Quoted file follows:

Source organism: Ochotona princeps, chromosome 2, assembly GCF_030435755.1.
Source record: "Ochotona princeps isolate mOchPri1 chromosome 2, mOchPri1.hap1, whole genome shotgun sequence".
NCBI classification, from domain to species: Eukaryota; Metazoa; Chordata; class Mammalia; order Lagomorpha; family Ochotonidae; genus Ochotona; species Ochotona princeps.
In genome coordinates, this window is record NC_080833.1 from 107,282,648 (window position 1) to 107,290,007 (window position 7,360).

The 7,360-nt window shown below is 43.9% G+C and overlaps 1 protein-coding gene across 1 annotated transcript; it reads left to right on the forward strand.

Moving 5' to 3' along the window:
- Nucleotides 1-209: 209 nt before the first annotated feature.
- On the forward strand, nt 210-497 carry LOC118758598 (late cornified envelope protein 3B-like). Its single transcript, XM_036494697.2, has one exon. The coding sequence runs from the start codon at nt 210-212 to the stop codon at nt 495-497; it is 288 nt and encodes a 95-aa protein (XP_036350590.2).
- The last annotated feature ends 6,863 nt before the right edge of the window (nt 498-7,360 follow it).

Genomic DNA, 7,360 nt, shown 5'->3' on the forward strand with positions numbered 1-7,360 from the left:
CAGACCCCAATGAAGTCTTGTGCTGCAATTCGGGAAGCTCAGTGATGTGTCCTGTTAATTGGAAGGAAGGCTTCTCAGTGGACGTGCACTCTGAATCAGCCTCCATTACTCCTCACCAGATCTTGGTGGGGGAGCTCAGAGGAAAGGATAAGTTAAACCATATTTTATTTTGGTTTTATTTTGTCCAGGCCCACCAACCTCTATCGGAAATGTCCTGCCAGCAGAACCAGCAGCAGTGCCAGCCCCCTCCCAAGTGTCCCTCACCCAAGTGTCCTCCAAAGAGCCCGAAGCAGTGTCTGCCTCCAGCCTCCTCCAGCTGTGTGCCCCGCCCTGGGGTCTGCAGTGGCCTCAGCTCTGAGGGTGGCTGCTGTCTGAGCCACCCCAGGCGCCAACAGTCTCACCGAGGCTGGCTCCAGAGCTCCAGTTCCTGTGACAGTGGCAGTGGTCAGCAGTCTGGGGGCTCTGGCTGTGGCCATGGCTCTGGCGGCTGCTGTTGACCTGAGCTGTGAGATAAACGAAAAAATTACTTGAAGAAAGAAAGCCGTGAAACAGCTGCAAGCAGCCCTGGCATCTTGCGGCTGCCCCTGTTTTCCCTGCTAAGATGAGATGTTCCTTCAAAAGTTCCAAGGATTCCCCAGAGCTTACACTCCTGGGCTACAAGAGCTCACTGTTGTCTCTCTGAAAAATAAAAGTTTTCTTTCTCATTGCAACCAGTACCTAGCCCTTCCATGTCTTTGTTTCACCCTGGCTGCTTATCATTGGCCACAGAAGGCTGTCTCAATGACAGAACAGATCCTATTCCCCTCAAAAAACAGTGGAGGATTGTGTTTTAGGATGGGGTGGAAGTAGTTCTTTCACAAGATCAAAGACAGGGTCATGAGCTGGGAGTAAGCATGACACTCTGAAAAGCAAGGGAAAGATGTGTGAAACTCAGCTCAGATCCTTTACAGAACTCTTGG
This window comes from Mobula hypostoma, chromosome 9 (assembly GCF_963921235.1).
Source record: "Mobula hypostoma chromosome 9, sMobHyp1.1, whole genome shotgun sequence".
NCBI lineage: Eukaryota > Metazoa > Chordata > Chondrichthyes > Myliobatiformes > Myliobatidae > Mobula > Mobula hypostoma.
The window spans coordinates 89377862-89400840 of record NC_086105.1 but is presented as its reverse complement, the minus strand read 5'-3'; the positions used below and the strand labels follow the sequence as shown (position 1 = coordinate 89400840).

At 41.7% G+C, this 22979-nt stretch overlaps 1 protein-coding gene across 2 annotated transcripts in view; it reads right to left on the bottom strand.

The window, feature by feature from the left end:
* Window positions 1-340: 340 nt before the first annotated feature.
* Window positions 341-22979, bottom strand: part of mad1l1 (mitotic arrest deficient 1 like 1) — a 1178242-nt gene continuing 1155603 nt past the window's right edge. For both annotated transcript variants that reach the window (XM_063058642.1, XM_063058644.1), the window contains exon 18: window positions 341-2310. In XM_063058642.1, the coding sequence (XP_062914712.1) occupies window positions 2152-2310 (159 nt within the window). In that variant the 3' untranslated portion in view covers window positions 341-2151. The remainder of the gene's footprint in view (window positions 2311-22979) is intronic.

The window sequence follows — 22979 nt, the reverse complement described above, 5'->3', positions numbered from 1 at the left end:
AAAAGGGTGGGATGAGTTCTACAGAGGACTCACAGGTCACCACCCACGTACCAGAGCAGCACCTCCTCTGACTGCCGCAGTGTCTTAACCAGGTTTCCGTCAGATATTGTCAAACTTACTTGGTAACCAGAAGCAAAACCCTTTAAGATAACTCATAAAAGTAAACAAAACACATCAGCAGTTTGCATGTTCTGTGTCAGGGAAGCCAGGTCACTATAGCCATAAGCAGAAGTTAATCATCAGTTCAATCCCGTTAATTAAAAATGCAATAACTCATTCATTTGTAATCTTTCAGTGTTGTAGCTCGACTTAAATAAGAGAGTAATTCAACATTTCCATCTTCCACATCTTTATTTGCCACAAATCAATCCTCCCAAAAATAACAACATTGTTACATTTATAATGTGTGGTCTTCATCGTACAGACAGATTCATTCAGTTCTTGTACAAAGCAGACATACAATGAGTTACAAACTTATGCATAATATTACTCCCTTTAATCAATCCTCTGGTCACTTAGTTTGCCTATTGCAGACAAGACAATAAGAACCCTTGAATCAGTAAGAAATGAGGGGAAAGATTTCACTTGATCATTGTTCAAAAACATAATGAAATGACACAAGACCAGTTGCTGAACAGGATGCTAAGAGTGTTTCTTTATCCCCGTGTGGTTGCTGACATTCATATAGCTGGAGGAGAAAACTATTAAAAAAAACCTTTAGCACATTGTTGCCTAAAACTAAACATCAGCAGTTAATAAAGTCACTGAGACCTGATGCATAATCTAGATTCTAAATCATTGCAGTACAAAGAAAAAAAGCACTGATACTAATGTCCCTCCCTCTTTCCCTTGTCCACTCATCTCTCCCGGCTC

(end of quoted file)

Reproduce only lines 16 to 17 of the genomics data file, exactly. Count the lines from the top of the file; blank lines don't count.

At 41.7% G+C, this 22979-nt stretch overlaps 1 protein-coding gene across 2 annotated transcripts in view; it reads right to left on the bottom strand.

The window, feature by feature from the left end: